The pension reform initiative will be on the city of San Diego’s June 2012 ballot.
The City Clerk’s Office verified this afternoon that backers had collected more than enough valid signatures to place the measure on the ballot. The initiative gives most city workers 401(k)s instead of pensions and attempts to impose a five-year pay freeze on current workers. Savings estimates top $1 billion over the next 27 years. Its supporters say its passage would end San Diego’s enduring pension crisis.
The county Registrar of Voters estimated that supporters of the measure had collected 20,000 more valid signatures than the 94,346 they needed to qualify the initiative, the Union-Tribune reported. The signature gathering campaign cost $1.1 million amid a coordinated campaign from local labor unions to keep people from signing the petition.
The measure is expected to be the central issue during the 2012 mayoral primary. The three major Republicans running, City Councilman Carl DeMaio, District Attorney Bonnie Dumanis and Assemblyman Nathan Fletcher, support the measure. DeMaio was one of its authors and has been most outspoken in his backing. Congressman Bob Filner, the lone high-profile Democrat in the race, opposes it.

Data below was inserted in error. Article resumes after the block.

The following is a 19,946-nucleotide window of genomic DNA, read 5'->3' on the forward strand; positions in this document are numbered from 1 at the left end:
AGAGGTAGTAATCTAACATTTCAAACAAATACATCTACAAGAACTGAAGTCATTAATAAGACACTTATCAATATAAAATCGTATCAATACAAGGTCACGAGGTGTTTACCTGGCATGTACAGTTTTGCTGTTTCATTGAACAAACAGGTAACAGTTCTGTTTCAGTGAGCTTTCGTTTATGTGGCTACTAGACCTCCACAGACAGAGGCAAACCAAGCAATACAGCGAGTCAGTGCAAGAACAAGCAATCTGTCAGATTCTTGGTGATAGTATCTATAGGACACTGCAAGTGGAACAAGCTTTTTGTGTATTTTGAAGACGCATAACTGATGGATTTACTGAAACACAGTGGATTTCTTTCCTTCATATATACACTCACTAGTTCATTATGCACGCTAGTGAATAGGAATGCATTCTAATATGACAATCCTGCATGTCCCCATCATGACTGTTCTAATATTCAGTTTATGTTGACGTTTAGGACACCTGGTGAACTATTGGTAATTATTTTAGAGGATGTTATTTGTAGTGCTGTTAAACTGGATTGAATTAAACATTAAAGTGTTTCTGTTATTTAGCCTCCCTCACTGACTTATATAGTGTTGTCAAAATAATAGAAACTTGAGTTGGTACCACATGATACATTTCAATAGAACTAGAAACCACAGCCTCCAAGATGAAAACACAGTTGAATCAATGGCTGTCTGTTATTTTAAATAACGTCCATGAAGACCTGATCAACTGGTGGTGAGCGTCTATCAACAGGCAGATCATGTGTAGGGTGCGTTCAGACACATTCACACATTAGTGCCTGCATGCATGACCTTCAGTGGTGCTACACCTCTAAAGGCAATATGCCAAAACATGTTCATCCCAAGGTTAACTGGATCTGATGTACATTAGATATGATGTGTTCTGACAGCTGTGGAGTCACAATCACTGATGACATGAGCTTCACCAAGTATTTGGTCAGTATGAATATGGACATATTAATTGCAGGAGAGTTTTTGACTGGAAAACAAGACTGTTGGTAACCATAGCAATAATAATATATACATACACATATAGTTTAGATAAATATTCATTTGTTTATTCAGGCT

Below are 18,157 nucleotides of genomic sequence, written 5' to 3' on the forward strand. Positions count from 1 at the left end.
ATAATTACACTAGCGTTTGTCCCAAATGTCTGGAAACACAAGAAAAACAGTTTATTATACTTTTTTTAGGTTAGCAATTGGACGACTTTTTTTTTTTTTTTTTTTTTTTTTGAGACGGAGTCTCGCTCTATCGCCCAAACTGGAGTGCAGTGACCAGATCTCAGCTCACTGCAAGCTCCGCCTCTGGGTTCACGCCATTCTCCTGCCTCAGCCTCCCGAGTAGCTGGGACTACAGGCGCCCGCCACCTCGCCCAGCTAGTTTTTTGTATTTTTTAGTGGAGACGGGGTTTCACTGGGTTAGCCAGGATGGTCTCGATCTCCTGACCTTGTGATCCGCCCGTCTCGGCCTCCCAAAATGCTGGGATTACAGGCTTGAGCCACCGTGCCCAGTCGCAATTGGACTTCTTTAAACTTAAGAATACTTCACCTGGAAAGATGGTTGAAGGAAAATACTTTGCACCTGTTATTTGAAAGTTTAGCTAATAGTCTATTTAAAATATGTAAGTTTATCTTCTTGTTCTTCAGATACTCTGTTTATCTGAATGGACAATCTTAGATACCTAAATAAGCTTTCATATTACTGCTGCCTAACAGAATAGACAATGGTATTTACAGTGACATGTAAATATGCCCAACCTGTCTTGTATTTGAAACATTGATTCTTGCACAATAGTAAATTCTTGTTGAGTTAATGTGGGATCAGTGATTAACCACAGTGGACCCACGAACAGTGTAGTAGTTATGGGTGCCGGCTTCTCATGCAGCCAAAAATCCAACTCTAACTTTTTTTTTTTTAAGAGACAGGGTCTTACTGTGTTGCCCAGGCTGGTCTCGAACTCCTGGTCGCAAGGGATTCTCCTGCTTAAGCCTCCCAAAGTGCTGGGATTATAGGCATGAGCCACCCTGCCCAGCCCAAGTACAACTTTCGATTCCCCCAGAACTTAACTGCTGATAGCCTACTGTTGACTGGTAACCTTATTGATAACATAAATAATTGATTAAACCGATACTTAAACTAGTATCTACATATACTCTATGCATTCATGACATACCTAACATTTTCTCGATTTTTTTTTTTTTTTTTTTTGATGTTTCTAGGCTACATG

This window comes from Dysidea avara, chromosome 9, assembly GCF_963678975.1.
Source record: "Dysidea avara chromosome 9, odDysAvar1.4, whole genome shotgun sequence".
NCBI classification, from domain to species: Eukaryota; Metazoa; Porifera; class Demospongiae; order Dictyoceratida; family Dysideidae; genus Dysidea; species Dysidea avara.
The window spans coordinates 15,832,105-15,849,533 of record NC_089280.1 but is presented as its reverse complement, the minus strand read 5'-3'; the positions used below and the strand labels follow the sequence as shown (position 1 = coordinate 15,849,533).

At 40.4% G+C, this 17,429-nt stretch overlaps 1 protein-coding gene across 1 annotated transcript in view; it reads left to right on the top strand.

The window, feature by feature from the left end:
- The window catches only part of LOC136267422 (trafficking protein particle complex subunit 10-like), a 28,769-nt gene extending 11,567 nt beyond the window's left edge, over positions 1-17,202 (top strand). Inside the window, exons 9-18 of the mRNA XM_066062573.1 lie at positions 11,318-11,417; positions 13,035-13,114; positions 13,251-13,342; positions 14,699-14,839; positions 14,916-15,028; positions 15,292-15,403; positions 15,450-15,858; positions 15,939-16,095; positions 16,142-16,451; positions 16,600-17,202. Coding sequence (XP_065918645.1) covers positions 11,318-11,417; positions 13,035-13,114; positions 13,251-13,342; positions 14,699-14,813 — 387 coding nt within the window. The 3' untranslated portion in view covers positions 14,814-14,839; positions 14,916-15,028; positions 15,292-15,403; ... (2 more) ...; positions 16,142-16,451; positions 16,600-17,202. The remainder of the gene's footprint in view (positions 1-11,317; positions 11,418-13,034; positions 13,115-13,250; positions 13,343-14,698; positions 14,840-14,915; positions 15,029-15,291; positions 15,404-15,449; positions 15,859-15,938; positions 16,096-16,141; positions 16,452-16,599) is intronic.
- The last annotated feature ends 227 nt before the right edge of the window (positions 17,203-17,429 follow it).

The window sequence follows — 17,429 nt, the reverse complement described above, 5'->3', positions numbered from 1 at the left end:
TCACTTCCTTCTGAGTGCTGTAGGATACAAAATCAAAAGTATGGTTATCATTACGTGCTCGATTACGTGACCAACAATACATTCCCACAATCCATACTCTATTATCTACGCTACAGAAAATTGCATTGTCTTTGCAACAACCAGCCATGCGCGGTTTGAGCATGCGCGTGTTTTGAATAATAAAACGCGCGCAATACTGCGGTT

Backers of the initiative were ebullient. Mayor Jerry Sanders, who also helped write the measure, told the Union-Tribune: “I’ve been in San Diego for more than 40 years and I can’t think of a ballot initiative more critical to our city’s future than this one. Hopefully, the voters will embrace it and approve it.”
The San Diego County Taxpayers Association, which has provided much of the analytical backing for the initiative, said it “will leverage all its resources” to secure its passage, in a press release.
Liam Dillon is a news reporter for voiceofsandiego.org. He covers San Diego City Hall, the 2012 mayor’s race and big building projects. What should he write about next?
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